iPad PictureLast week, Apple introduced its much-anticipated tablet, the iPad. There was plenty of speculation before the fact of what it might be, but much of it turned out to be just that. Here is a brief rundown of what it is and, perhaps more importantly, what it isn’t.

What It Is

Think of the iPad as a larger iPhone, or iPod Touch, that can’t make phone calls. It uses the same OS as those devices and connects to the Internet via an available WiFi signal, and some models can connect to via 3G with an extra data plan from AT&T that that runs either $15 or $30 per month depending on how much capacity you need. The price range of the iPad is $500 – $830.

With a 9.7 inch screen, weighing 1.5 pounds at a half-inch thick, the unit is designed to compete with the Kindle from Amazon in that it will let you read complete books that you can purchase online, but it does much more than that. Because this is a full-color device that lets you add applications, the comparison does not do either device justice.

Beyond the same capabilities and apps you’d find on the iPhone and iPod Touch, there will be some newer applications that will take advantage of the larger screen (like the new MLB app that was showcased during the keynote address, for example), and add capabilities that will make it more like a laptop. To that end, Apple has introduced iWork for the iPad which will let you edit documents, spreadsheets and presentations. All of these apps (Pages, Numbers and Keynote) are sold separately and you can get one or more individually or as a package.

It’s important to note that, like the iPhone and iPod Touch, the keyboard is on-screen. Because it’s larger, I’d imagine it’s easier to use, but only actual experience will tell us whether you could really sit down and easily write a term paper or edit a spreadsheet on it.

What It Isn’t

The iPad is not a traditional laptop, nor do I see it replacing a laptop for professionals any time soon. But it might be a good alternative for those whose needs are limited to e-mail, web-surfing and simple documents, all while playing your favorite tunes. With a reported 10-hour battery life (your mileage will vary, I’m sure) it might be a good fit for frequent flyers too.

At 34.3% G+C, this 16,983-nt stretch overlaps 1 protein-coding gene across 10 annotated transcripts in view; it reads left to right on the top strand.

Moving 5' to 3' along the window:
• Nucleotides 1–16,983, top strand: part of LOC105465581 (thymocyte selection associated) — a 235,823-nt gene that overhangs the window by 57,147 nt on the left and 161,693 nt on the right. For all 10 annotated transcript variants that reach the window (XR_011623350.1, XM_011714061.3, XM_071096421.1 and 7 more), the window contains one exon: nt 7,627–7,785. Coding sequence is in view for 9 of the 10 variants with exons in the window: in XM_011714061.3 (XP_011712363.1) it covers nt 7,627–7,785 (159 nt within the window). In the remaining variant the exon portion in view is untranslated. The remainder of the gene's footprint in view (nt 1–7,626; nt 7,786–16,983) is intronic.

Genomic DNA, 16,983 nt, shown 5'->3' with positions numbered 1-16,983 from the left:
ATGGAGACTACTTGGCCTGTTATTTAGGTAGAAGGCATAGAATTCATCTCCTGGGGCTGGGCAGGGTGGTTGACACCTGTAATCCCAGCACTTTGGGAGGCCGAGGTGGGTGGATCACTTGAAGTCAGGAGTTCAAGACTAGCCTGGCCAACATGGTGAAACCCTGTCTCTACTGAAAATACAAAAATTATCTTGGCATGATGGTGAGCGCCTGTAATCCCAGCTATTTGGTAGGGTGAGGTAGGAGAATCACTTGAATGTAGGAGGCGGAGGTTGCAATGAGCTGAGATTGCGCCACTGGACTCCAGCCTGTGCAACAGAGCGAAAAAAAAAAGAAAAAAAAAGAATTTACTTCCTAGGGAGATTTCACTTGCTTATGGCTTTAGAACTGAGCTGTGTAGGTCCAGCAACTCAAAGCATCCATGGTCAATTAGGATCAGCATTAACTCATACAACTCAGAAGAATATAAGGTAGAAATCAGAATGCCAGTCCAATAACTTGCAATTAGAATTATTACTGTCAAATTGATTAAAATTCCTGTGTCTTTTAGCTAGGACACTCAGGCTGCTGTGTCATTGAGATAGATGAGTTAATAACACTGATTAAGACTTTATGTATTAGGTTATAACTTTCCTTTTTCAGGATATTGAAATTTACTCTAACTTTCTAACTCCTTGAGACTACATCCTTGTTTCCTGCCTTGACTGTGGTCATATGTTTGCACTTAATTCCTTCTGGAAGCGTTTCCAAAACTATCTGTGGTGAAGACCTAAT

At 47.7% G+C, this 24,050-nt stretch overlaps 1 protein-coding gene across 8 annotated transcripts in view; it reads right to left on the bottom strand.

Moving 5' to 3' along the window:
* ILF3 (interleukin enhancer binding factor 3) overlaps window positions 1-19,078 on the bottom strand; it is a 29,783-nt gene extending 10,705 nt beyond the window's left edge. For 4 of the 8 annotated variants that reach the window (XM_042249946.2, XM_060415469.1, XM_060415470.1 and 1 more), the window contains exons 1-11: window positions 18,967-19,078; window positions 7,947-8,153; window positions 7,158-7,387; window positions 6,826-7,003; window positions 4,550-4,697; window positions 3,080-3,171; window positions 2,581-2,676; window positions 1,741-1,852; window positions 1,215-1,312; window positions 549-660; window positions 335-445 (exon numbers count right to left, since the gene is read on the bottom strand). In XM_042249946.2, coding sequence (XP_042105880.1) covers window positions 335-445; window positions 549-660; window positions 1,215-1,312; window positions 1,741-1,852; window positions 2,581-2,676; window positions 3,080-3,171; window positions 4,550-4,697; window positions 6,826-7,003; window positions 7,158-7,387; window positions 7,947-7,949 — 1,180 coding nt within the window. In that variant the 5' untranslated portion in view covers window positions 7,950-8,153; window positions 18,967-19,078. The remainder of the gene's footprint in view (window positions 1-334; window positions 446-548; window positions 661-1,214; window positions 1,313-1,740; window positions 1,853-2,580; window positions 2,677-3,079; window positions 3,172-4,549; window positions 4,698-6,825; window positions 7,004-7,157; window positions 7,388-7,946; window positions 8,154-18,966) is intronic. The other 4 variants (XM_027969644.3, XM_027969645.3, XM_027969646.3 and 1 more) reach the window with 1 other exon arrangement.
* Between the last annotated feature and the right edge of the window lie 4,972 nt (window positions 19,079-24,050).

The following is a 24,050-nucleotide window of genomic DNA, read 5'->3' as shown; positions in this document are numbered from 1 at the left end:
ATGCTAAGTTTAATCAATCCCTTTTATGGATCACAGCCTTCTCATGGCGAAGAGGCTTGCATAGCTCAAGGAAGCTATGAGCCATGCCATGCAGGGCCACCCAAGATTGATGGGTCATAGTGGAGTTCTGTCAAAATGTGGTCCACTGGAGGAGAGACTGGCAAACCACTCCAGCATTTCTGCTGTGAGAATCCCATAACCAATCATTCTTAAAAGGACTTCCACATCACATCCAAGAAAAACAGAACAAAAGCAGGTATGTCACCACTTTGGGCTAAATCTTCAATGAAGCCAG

Like its older siblings, the iPad does not multitask, which means that you cannot run programs in the background. Normally, since most apps return you to the screen you had been looking at when you exited them, this doesn’t make too much of a difference, but in some cases it will. For example, I have an app called AirFoil Speakers that lets me listen to sounds broadcast by my desktop computer, but only when that app is in the foreground. If I switch to another app like Safari, the sound is lost and I have to go back to AirFoil Speakers to get it back.

It isn’t really a communication device beyond e-mail, text messages, and the like. You can’t make a phone call with it, and there is no video camera for video chats, although that seems a natural evolution.

The other thing it isn’t is here yet. Apple will be shipping the first models in 60 days or so.


I’m sure there will be a market for this device, but I just don’t know if it will sell as well as Apple hopes. Most of the things it can do can be done on an iPhone or iPod Touch, both of which are smaller and lighter, or on a regular laptop that is heavier, to be sure, but also more powerful. The market will be people who want the larger screen while on the road for watching movies or reading books without the additional weight of a traditional laptop. If that’s you, go take a look once it arrives at the Apple Stores.

Then, after you’ve looked, go home and read a book or watch TV because, as with all new technology, you do not want to be the one testing the first version of any device, even one with the potential coolness factor of the iPad.

[Written by Kem Tekinay]